Anne Finger

ETB | IPAC, THEATER THIKWA and the american academy in berlin present A reading by ANNE FINGER

Anne Finger will be reading from an early memoir, Past Due: A Story of Disability, Pregnancy and Birth which was published in the U.S. by Seal Press. A German translation, Lebenswert, was published by Fischer Verlag in 1992.

Anne Finger liest aus einem autobiographischen Text: “Past Due: A Story of Disability, Pregnancy and Birth”, der in deutscher Übersetzung von Christine Frick-Gehrke unter dem Titel “Lebenswerteine behinderte Frau bekommt ein Kind” 1992 bei S. Fischer erschienen ist.

Anne Finger is a writer of both fiction and non-fiction.  Her most recent book is a novel, A Woman, in Bed (Cinco Puntos).  Her short story collection, Call Me Ahab retells iconic disability stories from a disabled perspective.  Her most recent memoir, Elegy for a Disease: A Personal and Cultural History of Polio was published by St. Martin’s Press. She lives in Oakland, California, where she is active in the disability justice movement as well as movements for broader social change.

Anne is currently the Holtzbrinck Fellow at the American Academy in Berlin.

Anne Finger ist Autorin von Romanen, autobiografischen Texten und Sachbüchern; 2018 erschien ihr neuester Roman “A Woman, in Bed”. In ihrem Erzählungsband “Call Me Ahab” (2009) erzählen Behinderte – sowohl Figuren aus literarischen Texten als auch real existierende Mitmenschen – aus ihrer Perspektive. Ihr letztes Memoir “Elegy for a Disease: A Personal and Cultural History of Polio” erschien 2006. Anne lebt in Oakland / Kalifornien, wo sie sowohl in der Behindertenbewegung als auch in verschiedenen Gruppierungen und Bewegungen für breitangelegte gesellschaftliche Veränderung aktiv ist.
Zur Zeit ist sie Holtzbrinck Fellow an der American Academy in Berlin.
Pic/Foto: Shoey Sindel

 

 

Rebecca Rukeyser

The U.S. Embassy Literature Series

Rebecca Rukeyser reads from The Homestead – a novel in progress

From 1862 to 1986 the Homestead Act allotted 160 acres of land free of charge to any American man who could work the land for five years. The last decades of this Act populated Alaska, a state that still bears the nickname “The Last Frontier.”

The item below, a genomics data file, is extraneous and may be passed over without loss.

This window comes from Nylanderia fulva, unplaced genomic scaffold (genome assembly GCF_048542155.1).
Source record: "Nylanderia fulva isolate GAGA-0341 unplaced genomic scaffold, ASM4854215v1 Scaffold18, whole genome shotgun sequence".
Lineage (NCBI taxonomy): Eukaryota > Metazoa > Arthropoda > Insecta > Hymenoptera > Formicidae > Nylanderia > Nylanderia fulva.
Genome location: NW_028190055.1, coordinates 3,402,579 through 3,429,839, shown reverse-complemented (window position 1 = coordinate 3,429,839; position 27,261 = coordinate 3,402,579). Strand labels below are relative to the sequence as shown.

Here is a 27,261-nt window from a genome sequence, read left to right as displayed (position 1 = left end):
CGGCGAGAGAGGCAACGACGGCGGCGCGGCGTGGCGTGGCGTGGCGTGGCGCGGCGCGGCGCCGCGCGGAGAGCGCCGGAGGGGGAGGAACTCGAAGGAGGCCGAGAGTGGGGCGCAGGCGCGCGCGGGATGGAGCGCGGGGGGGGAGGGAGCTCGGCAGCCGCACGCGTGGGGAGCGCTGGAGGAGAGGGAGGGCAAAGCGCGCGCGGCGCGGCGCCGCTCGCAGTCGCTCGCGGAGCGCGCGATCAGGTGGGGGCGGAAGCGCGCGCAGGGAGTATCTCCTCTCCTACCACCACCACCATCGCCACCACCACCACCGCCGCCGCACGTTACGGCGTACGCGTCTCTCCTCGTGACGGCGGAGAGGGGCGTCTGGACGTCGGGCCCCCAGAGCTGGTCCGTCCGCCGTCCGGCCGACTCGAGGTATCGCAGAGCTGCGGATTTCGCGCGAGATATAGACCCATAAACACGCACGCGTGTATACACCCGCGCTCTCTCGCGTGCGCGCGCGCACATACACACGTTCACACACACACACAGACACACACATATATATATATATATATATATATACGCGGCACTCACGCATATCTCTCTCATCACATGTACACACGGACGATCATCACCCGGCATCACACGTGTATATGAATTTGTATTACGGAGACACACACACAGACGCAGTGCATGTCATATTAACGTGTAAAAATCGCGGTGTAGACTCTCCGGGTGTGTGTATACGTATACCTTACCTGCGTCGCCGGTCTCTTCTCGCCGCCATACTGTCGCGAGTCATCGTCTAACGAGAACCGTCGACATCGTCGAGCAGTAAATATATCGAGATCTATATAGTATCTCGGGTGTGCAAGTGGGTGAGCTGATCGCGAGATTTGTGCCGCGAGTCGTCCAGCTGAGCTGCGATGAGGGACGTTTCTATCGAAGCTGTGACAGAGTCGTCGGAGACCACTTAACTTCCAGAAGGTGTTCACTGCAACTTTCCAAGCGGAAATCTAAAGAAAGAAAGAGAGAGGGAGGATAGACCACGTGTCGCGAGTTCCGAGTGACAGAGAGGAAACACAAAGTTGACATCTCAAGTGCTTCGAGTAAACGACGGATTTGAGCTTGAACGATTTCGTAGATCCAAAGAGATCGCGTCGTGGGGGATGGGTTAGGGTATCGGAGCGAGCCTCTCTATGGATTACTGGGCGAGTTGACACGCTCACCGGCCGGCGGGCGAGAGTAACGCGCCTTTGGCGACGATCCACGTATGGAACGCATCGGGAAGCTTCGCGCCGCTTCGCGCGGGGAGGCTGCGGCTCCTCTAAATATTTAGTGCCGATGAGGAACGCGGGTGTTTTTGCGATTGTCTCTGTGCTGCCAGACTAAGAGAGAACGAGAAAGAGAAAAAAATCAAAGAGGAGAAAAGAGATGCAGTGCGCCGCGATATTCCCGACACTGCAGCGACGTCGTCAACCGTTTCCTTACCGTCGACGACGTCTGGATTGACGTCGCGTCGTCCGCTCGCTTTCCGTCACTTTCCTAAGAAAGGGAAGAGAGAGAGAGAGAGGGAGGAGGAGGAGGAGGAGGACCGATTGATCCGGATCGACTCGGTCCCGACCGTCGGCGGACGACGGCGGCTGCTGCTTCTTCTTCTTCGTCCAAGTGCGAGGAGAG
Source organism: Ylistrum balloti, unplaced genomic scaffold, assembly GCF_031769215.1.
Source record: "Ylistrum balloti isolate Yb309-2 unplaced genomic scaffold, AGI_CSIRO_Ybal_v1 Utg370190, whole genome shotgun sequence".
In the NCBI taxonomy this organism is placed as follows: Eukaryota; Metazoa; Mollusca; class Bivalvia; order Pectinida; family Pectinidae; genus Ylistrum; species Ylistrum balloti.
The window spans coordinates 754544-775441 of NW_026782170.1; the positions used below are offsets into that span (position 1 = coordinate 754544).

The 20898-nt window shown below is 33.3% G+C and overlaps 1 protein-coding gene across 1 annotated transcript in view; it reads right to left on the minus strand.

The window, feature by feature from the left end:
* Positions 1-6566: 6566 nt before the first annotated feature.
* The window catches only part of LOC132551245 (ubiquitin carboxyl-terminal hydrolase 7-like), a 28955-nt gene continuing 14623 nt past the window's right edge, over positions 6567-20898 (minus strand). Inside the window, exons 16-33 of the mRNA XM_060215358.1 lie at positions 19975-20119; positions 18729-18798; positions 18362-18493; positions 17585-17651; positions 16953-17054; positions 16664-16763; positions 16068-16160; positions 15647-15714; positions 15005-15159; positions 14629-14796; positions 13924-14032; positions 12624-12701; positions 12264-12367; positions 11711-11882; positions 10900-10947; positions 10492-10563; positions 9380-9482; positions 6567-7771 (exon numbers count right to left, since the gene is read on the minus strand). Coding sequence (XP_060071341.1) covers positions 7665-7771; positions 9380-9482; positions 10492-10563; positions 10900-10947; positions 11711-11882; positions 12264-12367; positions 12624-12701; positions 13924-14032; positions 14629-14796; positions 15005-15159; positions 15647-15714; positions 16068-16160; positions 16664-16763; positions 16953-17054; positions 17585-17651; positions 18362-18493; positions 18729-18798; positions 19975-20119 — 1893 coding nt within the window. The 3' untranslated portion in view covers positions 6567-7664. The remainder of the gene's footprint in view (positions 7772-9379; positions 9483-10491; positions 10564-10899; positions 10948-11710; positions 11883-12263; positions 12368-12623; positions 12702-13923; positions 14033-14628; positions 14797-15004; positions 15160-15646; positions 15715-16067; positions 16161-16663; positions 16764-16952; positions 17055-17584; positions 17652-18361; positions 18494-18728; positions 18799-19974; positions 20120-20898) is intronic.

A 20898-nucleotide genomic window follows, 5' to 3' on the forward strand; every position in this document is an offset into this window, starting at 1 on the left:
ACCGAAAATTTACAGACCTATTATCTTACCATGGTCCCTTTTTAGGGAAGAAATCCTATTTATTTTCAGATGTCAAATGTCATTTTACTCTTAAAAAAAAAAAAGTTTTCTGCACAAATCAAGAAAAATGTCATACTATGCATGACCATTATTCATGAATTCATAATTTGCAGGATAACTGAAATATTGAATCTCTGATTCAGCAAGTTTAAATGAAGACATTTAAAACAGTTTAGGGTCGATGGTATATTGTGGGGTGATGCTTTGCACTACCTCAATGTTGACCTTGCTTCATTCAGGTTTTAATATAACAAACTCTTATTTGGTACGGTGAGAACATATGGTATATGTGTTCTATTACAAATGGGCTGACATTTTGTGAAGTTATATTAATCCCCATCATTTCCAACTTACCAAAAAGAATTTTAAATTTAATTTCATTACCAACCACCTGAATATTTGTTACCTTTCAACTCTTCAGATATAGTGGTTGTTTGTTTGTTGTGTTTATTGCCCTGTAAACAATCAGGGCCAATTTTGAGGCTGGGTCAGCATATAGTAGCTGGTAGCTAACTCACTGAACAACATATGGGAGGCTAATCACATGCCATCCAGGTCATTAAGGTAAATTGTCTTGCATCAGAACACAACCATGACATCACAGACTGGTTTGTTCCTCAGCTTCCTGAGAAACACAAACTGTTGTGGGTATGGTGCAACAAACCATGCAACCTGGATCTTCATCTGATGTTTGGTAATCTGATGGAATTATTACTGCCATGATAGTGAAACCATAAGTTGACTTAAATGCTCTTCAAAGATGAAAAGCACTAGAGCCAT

Set in the early years of the 21st century, The Homestead looks into the final days of one of these Alaskan homesteads. Having lived on an unpopulated island in the Kodiak archipelago for decades, Lew and Megan Jenkins face economic strain and open their property to tourism. Their “remote lodge” aims to give vacationers a sense of the real West and the real Alaska—a pristine landscape molded by hard work. But Jenkins’ lodge is failing as a tourist destination and their marriage is dissolving.

Rebecca Rukeyser is a fiction writer, co-founder of the Berlin Writers’ Workshop, and the recipient of a 2018 “Arbeitsstipendium nichtdeutschsprachige Literatur” –  Grant for Non-German Literature, awarded by the Berlin Senatsverwaltung für Kultur und Europa. Her work has appeared in such publications as Best American NonRequired Reading, The Massachusetts Review, and ZYZZYVA. She holds an MFA in Fiction from the Iowa Writers’ Workshop and teaches creative writing at Heinrich Heine Universität.

Yaa Gyasi

The U.S. Embassy Literature Series

Yaa Gyasi will read from her critically acclaimed debut novel, Homegoing (Knopf, 2016), which probes the legacy of the slave trade as it impacted two sides of an Akan family. Homegoing received 2017’s American Book Award, the National Book Critics’ Circle’s John Leonard Award, and PEN’s Hemingway award for debut fiction.

Yaa Gyasi was born in Mampong, Ghana, and raised in Huntsville, Alabama. She received a BA in English from Stanford University and MFA from the Iowa Writers’ Workshop, where she held a Dean’s Graduate Research Fellowship. Gyasi’s short stories have appeared in African American Review, Guernica, Callaloo, and Granta, which designated her a Best Young American Novelist in 2017.

Candice Fox

Reads from her novel Crimson Lake.

Six minutes in the wrong place at the wrong time—that’s all it took to ruin Sydney Detective Ted Conkaffey’s life. Accused but not convicted of the brutal abduction of a 13-year-old girl, Ted is now a free man—and public enemy number one. He flees north to keep a low profile amidst the steamy, croc-infested wetlands of Crimson Lake.